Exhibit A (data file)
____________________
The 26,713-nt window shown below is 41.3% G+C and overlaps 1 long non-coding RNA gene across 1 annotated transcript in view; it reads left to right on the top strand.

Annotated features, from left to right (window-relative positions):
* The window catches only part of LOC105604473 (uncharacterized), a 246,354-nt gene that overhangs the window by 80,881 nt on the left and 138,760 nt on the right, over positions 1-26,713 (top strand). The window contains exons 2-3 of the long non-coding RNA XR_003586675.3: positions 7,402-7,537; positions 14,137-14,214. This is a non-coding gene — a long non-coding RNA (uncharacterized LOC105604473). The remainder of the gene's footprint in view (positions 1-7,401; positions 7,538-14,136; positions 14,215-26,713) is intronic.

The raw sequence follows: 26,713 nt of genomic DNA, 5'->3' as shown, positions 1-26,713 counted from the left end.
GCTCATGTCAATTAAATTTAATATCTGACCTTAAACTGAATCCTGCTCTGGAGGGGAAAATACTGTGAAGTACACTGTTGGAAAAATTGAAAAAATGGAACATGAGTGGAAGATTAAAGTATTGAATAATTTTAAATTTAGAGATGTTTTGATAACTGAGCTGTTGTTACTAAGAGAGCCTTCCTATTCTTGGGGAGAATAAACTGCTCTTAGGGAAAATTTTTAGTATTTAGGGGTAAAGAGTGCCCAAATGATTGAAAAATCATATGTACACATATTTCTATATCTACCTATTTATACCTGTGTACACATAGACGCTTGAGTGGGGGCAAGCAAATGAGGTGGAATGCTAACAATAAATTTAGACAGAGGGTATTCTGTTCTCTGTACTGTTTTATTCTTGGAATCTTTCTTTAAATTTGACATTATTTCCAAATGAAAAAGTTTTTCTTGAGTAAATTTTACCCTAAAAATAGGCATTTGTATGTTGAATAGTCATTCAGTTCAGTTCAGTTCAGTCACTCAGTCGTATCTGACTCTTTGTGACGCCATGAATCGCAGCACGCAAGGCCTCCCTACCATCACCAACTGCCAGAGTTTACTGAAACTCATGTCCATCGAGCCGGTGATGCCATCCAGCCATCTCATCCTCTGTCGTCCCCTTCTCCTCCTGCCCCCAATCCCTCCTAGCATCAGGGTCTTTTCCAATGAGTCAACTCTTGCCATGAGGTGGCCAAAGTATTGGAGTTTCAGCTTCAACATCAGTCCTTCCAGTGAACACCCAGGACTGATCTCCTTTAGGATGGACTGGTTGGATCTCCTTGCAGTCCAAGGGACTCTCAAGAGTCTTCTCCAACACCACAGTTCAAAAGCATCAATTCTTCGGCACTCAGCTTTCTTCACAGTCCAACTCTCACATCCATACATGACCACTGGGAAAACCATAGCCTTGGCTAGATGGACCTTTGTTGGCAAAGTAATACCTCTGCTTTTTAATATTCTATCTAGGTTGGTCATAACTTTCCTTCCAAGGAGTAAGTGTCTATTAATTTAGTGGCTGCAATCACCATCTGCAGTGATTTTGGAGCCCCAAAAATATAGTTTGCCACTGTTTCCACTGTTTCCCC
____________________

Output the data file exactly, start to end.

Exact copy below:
The 26,713-nt window shown below is 41.3% G+C and overlaps 1 long non-coding RNA gene across 1 annotated transcript in view; it reads left to right on the top strand.

Annotated features, from left to right (window-relative positions):
* The window catches only part of LOC105604473 (uncharacterized), a 246,354-nt gene that overhangs the window by 80,881 nt on the left and 138,760 nt on the right, over positions 1-26,713 (top strand). The window contains exons 2-3 of the long non-coding RNA XR_003586675.3: positions 7,402-7,537; positions 14,137-14,214. This is a non-coding gene — a long non-coding RNA (uncharacterized LOC105604473). The remainder of the gene's footprint in view (positions 1-7,401; positions 7,538-14,136; positions 14,215-26,713) is intronic.

The raw sequence follows: 26,713 nt of genomic DNA, 5'->3' as shown, positions 1-26,713 counted from the left end.
GCTCATGTCAATTAAATTTAATATCTGACCTTAAACTGAATCCTGCTCTGGAGGGGAAAATACTGTGAAGTACACTGTTGGAAAAATTGAAAAAATGGAACATGAGTGGAAGATTAAAGTATTGAATAATTTTAAATTTAGAGATGTTTTGATAACTGAGCTGTTGTTACTAAGAGAGCCTTCCTATTCTTGGGGAGAATAAACTGCTCTTAGGGAAAATTTTTAGTATTTAGGGGTAAAGAGTGCCCAAATGATTGAAAAATCATATGTACACATATTTCTATATCTACCTATTTATACCTGTGTACACATAGACGCTTGAGTGGGGGCAAGCAAATGAGGTGGAATGCTAACAATAAATTTAGACAGAGGGTATTCTGTTCTCTGTACTGTTTTATTCTTGGAATCTTTCTTTAAATTTGACATTATTTCCAAATGAAAAAGTTTTTCTTGAGTAAATTTTACCCTAAAAATAGGCATTTGTATGTTGAATAGTCATTCAGTTCAGTTCAGTTCAGTCACTCAGTCGTATCTGACTCTTTGTGACGCCATGAATCGCAGCACGCAAGGCCTCCCTACCATCACCAACTGCCAGAGTTTACTGAAACTCATGTCCATCGAGCCGGTGATGCCATCCAGCCATCTCATCCTCTGTCGTCCCCTTCTCCTCCTGCCCCCAATCCCTCCTAGCATCAGGGTCTTTTCCAATGAGTCAACTCTTGCCATGAGGTGGCCAAAGTATTGGAGTTTCAGCTTCAACATCAGTCCTTCCAGTGAACACCCAGGACTGATCTCCTTTAGGATGGACTGGTTGGATCTCCTTGCAGTCCAAGGGACTCTCAAGAGTCTTCTCCAACACCACAGTTCAAAAGCATCAATTCTTCGGCACTCAGCTTTCTTCACAGTCCAACTCTCACATCCATACATGACCACTGGGAAAACCATAGCCTTGGCTAGATGGACCTTTGTTGGCAAAGTAATACCTCTGCTTTTTAATATTCTATCTAGGTTGGTCATAACTTTCCTTCCAAGGAGTAAGTGTCTATTAATTTAGTGGCTGCAATCACCATCTGCAGTGATTTTGGAGCCCCAAAAATATAGTTTGCCACTGTTTCCACTGTTTCCCC